A father of two, Heverly sometimes had to take his children to school and go back home to nap until 5 p.m. Mars time.
Heverly’s work is more than just a job to him, and has also become a huge part of his family’s life. Since the day of the rover launch in Cape Canaveral, Fla., wich Heverly brought his family to witness, Heverly’s family has been interested in his work. His family has kept up with the rover’s journey, from the 354-million mile trip to Mars to its daily treks since it landed in August 2012.
Heverly’s older son, Paxton, who is four years old, has grown up following Curiosity’s mission, occasionally going into the laboratory with his father or looking at the photos the rover takes of Mars.
“It’s really interesting to see him have this unique relationship with this robot,” he said.
When I grow up…
Most people join NASA because they love space. Heverly, however, was more interested in the robots.
“It’s such a fun environment to be able to advance robots to do the things that we’re doing,” he said.
Heverly took his first robotics class during his undergraduate studies at the California Polytechnic Institute, San Luis Obispo and ended up getting a bachelor’s in mechanical engineering in 1999. He pursued robotics more as time went on, interning at JPL.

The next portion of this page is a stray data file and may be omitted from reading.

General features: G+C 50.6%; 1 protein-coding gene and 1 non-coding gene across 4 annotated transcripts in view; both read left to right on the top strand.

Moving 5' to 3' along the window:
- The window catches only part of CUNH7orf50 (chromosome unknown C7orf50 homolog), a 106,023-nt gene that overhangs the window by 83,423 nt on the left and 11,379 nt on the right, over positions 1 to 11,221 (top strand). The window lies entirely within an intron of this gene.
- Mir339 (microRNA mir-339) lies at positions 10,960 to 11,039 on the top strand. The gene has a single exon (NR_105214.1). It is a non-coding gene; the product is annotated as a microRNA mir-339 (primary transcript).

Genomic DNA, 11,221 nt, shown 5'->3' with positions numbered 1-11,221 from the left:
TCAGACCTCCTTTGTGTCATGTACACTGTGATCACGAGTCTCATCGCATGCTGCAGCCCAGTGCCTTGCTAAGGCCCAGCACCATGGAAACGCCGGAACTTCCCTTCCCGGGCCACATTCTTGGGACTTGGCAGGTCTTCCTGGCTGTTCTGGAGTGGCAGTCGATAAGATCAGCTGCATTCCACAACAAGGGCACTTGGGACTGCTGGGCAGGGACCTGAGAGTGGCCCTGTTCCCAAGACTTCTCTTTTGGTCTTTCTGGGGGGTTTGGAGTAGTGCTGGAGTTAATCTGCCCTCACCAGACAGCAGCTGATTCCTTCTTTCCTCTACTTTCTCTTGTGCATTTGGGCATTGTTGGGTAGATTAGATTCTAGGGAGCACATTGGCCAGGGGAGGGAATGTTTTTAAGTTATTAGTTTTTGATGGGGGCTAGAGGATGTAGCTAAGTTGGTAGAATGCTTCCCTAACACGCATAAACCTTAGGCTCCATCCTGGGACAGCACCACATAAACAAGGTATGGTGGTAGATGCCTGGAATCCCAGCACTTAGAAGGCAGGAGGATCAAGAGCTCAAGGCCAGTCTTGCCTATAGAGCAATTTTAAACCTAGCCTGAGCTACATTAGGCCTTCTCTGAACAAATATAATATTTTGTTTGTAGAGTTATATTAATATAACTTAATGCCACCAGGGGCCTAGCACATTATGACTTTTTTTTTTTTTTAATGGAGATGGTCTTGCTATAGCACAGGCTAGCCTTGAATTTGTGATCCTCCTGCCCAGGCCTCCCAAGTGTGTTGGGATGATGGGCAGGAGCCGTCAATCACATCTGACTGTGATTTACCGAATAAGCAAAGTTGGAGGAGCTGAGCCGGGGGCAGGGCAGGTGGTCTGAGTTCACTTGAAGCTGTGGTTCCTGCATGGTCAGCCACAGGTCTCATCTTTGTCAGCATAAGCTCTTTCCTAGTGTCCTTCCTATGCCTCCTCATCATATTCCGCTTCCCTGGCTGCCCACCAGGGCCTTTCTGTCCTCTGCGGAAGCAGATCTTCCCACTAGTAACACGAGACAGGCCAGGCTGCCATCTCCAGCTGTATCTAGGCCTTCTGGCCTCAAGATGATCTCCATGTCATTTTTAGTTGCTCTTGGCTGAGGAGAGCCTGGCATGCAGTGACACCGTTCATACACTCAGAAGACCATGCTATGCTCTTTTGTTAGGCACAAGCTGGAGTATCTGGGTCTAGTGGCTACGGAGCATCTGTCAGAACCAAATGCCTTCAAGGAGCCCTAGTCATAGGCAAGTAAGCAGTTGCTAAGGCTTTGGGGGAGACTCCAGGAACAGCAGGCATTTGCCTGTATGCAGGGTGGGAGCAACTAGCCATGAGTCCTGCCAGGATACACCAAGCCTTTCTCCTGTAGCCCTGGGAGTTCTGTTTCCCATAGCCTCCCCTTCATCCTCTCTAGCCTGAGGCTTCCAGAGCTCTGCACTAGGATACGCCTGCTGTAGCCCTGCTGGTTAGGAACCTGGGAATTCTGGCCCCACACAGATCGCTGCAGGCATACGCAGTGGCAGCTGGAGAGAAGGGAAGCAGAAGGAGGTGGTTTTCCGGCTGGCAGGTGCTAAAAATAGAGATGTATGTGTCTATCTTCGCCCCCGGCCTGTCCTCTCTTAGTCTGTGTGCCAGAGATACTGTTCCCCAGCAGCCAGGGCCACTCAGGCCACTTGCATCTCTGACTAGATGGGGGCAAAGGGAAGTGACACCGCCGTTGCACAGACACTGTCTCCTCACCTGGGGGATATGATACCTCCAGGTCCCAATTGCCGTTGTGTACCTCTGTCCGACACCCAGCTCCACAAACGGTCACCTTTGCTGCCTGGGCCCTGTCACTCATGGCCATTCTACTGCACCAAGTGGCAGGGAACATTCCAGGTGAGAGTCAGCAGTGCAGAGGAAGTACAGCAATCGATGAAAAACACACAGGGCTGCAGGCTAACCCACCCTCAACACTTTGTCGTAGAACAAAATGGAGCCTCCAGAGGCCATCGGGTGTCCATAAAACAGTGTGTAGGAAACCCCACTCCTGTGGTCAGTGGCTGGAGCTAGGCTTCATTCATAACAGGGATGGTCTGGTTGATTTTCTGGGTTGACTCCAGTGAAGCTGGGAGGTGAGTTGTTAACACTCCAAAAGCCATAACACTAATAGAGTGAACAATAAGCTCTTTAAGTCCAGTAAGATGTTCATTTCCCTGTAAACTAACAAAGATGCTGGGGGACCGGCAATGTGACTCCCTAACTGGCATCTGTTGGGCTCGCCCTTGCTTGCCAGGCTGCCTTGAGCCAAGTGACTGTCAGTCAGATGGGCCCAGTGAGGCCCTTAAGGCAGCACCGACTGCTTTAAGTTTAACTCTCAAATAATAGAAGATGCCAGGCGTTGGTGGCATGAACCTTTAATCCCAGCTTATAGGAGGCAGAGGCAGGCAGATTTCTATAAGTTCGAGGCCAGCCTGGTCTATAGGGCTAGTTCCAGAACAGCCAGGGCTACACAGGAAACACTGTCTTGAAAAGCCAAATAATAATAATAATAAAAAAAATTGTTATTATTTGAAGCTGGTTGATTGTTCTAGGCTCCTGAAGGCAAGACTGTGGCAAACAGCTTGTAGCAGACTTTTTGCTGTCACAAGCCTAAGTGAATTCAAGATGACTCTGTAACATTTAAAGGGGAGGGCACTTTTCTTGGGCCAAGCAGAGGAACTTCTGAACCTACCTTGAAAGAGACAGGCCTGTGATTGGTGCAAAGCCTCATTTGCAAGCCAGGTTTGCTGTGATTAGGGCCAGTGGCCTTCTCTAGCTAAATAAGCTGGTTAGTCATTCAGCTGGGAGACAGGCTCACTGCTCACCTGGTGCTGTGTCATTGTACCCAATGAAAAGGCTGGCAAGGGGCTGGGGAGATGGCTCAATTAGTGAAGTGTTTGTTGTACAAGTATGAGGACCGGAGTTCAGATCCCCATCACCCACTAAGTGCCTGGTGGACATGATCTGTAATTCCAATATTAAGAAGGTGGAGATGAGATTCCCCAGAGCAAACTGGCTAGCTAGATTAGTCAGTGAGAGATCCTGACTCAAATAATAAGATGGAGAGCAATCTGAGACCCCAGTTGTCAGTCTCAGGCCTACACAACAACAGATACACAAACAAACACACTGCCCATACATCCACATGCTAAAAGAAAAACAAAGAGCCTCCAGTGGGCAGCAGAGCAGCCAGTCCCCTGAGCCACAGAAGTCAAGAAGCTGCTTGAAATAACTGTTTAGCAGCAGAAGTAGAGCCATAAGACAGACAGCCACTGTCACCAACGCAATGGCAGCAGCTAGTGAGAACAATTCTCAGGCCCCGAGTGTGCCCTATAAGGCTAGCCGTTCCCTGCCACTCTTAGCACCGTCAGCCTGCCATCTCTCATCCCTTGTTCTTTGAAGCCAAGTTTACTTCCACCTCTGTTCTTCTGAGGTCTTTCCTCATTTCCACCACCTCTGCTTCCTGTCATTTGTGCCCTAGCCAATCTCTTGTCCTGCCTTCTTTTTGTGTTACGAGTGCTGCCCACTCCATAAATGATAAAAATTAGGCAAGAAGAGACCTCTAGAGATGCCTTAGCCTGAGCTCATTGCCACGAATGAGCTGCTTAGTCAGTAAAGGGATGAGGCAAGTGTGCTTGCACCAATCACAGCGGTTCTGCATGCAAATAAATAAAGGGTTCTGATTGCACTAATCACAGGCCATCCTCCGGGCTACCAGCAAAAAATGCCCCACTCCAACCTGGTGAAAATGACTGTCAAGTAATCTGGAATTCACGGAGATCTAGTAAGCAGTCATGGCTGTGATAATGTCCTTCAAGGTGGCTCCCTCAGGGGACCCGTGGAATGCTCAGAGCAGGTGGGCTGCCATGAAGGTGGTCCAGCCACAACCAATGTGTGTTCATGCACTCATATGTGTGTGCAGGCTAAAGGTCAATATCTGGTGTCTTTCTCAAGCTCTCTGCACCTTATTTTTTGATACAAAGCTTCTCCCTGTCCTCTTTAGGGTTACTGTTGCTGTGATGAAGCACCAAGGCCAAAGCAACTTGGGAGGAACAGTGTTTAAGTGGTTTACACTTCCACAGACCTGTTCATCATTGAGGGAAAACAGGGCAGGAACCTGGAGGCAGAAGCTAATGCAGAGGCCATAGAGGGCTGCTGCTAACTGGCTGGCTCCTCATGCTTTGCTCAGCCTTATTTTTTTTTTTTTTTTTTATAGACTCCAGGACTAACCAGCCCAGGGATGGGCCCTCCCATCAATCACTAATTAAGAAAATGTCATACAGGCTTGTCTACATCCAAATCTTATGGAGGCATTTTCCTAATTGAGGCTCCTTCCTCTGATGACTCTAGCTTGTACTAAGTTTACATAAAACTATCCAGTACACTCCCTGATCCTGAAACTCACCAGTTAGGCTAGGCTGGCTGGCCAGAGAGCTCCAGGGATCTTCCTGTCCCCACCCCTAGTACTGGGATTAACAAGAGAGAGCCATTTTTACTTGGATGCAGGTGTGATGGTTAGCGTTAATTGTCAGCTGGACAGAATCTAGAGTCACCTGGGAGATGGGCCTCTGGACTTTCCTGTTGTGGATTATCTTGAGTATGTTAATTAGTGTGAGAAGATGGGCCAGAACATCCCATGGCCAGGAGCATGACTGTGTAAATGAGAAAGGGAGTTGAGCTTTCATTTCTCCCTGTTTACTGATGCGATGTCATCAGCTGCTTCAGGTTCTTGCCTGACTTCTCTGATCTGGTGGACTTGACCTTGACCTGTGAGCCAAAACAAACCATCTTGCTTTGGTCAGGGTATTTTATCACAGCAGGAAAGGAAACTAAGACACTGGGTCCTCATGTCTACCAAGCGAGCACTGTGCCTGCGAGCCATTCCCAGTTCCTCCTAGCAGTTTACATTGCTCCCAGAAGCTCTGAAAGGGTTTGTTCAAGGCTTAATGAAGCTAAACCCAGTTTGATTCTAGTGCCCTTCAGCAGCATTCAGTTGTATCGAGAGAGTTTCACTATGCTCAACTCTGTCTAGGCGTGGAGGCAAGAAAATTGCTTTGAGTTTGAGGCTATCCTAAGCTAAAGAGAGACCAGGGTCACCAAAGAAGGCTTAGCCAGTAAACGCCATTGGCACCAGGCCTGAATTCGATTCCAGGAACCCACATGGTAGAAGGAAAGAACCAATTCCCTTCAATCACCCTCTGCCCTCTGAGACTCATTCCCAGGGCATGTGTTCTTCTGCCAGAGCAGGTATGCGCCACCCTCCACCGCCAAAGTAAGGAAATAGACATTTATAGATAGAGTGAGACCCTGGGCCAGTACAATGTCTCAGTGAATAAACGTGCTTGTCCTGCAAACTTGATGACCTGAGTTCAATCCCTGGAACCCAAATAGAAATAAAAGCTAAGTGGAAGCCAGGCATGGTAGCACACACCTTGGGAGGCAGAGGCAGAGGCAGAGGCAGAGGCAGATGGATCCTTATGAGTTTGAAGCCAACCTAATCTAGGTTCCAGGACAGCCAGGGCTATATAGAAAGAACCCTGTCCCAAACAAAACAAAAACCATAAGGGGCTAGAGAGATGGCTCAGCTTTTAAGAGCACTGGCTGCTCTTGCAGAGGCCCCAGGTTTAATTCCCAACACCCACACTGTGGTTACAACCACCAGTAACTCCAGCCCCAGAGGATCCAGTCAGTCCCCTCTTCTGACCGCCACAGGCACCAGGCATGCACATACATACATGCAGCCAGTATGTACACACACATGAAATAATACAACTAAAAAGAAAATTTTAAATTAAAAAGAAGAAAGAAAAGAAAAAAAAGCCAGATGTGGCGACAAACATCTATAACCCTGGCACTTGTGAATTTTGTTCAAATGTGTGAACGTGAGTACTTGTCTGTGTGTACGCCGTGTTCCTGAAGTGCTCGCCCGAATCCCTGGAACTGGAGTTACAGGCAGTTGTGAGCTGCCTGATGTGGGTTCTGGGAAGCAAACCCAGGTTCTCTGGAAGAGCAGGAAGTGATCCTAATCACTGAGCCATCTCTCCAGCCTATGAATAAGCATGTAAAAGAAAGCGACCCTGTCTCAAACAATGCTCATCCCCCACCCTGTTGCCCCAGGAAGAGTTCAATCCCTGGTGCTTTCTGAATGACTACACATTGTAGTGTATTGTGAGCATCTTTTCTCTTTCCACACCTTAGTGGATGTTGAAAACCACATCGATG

Heverly said he always found himself asking why something worked and wanted to answer those questions for himself.
Heverly joined the aerospace company Alliance Space Systems Inc., in Pasadena, Calif. The company was founded by a group of engineers who had worked at JPL, he said. He worked on several projects, including one that built an arm for Mars Exploration Rovers Spirit and Opportunity.
Heverly decided he wanted to pursue robotics projects related to space, so he went on to get his master’s degree in mechanical engineering from BU. He worked at the Boston Children’s Hospital, building robotic applications that assisted in pre-natal heart surgery.
That was the best part, he said — taking what he learned in school and applying it to real-world situations where he could help people.
“You weren’t just sitting in a classroom, reading the textbook,” he said. “At BU, we were able to just do it.”